518. Modeling the Potential Impact of Administering Vaccines against Clostridium difficile infection to Individuals in Healthcare Facilities
Session: Poster Abstract Session: Healthcare Epidemiology: Updates in C. difficile
Thursday, October 4, 2018
Room: S Poster Hall

Vaccines against Clostridium difficile infection (CDI) are in development, with potential to directly protect those vaccinated and to mitigate transmission by reducing environmental contamination caused by prevented symptoms. For a vaccine that may or may not alter susceptibility to acquiring colonization, its projected transmission-reduction effect may depend on the contribution of symptomatic CDI to overall transmission, which remains uncertain. Mathematical models can help project population effects of vaccine administration under assumptions consistent with existing data.


We designed a simulation model of CDI among patients in a network of 10 short- and long-term acute care hospitals and nursing homes. Model calibration relied on published infection and carriage data and whole genome sequencing studies that estimated the fraction of CDI attributable to transmission from other CDI patients in healthcare settings. The modeled vaccine effectiveness for reducing the rate of progression to CDI among carriers was set at 75%, achieved after completing a vaccine course. We then simulated initiation of this vaccine course to a random subset of patients at transfer or live discharge and tallied direct and indirect CDI-reduction effects per vaccinated patient over 5 years.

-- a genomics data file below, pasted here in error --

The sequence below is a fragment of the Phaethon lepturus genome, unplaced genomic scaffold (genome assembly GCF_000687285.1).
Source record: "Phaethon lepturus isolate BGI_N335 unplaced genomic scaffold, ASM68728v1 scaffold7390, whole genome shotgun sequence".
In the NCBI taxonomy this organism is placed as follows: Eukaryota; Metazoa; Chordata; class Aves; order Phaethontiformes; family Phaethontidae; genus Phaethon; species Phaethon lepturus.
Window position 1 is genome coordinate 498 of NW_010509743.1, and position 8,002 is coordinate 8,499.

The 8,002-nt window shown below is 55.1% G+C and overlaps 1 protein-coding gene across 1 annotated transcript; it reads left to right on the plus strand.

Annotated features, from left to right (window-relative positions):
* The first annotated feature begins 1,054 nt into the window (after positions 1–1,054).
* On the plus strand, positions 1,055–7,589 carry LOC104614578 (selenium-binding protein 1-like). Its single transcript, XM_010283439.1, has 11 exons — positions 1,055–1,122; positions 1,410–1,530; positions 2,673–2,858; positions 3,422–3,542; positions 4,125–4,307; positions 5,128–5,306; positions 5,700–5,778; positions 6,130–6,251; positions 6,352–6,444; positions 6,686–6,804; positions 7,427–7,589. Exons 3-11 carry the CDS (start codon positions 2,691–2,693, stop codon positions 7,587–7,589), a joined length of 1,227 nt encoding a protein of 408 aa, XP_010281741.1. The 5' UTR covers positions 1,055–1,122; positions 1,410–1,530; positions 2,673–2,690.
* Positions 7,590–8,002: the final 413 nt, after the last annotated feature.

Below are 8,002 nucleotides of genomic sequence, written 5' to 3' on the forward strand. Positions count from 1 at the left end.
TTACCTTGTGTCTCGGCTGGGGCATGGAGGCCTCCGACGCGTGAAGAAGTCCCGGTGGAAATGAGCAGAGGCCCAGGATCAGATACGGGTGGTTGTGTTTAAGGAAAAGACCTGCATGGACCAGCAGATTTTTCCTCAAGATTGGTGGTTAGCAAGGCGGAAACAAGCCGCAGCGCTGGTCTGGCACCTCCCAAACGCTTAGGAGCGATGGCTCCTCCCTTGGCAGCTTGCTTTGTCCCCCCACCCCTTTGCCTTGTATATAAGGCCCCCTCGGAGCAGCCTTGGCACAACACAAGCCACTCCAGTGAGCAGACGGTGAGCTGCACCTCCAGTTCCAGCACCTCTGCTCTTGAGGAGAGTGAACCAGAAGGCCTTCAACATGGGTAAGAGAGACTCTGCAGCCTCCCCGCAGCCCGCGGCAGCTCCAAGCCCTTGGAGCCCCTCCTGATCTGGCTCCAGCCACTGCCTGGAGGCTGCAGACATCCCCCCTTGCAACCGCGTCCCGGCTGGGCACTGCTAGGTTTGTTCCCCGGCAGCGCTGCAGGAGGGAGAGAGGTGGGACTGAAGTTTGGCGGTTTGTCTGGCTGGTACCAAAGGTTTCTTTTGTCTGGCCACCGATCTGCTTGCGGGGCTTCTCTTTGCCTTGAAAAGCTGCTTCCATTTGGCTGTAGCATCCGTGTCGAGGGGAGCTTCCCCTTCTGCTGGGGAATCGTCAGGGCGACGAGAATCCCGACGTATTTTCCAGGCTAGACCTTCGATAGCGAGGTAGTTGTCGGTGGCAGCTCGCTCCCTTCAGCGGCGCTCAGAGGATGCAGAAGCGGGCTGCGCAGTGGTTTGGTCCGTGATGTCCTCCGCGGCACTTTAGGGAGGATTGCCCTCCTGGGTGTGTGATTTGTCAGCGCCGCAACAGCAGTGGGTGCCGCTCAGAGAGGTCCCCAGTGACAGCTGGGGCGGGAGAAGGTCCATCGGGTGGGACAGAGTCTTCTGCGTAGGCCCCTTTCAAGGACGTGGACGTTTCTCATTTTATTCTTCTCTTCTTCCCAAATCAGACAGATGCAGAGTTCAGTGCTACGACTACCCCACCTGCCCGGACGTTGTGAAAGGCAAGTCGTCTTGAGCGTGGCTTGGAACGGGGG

Model calibration found that data are consistent with higher infectivity of CDI patients over other carriers by a factor of 30-85, depending on assumed rates of initial carriage importation. Vaccine simulations produced an average reduction of 36 CDI cases per 1000 vaccinated patients, with 25 of those cases prevented among those vaccinated and 11 prevented among unvaccinated patients. These results were robust across transmission and carriage rates supported by data.


Our findings demonstrate potential for a vaccine against CDI to reduce transmissions in healthcare facilities, even if it does not decrease acquisition of carriage per exposure among those receiving it. The finding is robust to the remaining uncertainty around the relative prevalence and infectivity of CDI patients among all carriers. The vaccine will have maximal impact if received by individuals likely to experience future infections in settings where environmental contamination poses risk to others.

Damon Toth, PhD1, Matthew Samore, MD, FSHEA2, Karim Khader, PhD1, Justin O'Hagan, ScD3, Holly Yu, MSPH4, Alvaro Quintana, MD5 and David L. Swerdlow, MD6, (1)Ideas Center, VA Salt Lake City Health Care System, Salt Lake City, UT, (2)University of Utah School of Medicine, Division of Epidemiology, Salt Lake City, UT, (3)Division of Healthcare Quality Promotion, Centers for Disease Control and Prevention, Atlanta, GA, (4)Pfizer, Inc., Collegeville, PA, (5)WW Medicines Development & Scientific Affairs, Pfizer Inc., Collegeville, PA, (6)Pfizer, Inc, Collegeville, PA


D. Toth, Pfizer, Inc.: Research Contractor , Research support .

M. Samore, Pfizer, Inc.: Research Contractor , Research support .

K. Khader, None

J. O'Hagan, None

H. Yu, Pfizer, Inc: Employee and Shareholder , Salary .

A. Quintana, Pfizer, Inc: Employee and Shareholder , Salary .

D. L. Swerdlow, Pfizer Inc: Employee and Shareholder , Salary .

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